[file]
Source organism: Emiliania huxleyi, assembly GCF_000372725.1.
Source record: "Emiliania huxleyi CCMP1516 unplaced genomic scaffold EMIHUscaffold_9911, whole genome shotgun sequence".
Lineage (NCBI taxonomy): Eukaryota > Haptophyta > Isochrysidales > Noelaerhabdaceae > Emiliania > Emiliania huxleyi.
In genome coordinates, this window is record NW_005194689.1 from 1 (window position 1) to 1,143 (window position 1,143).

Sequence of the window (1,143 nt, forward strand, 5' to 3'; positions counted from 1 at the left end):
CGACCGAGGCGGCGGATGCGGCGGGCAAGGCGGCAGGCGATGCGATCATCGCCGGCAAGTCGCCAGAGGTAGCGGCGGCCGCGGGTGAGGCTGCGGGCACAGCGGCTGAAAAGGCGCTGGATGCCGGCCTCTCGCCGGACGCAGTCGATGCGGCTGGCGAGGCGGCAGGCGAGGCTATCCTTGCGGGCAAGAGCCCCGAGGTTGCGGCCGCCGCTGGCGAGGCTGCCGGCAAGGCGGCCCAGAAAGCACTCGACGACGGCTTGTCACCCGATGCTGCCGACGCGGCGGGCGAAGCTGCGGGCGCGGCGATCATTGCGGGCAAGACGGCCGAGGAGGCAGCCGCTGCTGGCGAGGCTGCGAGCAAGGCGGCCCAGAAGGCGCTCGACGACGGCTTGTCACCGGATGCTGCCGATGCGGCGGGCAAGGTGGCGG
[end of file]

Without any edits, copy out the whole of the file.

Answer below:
Source organism: Emiliania huxleyi, assembly GCF_000372725.1.
Source record: "Emiliania huxleyi CCMP1516 unplaced genomic scaffold EMIHUscaffold_9911, whole genome shotgun sequence".
Lineage (NCBI taxonomy): Eukaryota > Haptophyta > Isochrysidales > Noelaerhabdaceae > Emiliania > Emiliania huxleyi.
In genome coordinates, this window is record NW_005194689.1 from 1 (window position 1) to 1,143 (window position 1,143).

Sequence of the window (1,143 nt, forward strand, 5' to 3'; positions counted from 1 at the left end):
CGACCGAGGCGGCGGATGCGGCGGGCAAGGCGGCAGGCGATGCGATCATCGCCGGCAAGTCGCCAGAGGTAGCGGCGGCCGCGGGTGAGGCTGCGGGCACAGCGGCTGAAAAGGCGCTGGATGCCGGCCTCTCGCCGGACGCAGTCGATGCGGCTGGCGAGGCGGCAGGCGAGGCTATCCTTGCGGGCAAGAGCCCCGAGGTTGCGGCCGCCGCTGGCGAGGCTGCCGGCAAGGCGGCCCAGAAAGCACTCGACGACGGCTTGTCACCCGATGCTGCCGACGCGGCGGGCGAAGCTGCGGGCGCGGCGATCATTGCGGGCAAGACGGCCGAGGAGGCAGCCGCTGCTGGCGAGGCTGCGAGCAAGGCGGCCCAGAAGGCGCTCGACGACGGCTTGTCACCGGATGCTGCCGATGCGGCGGGCAAGGTGGCGG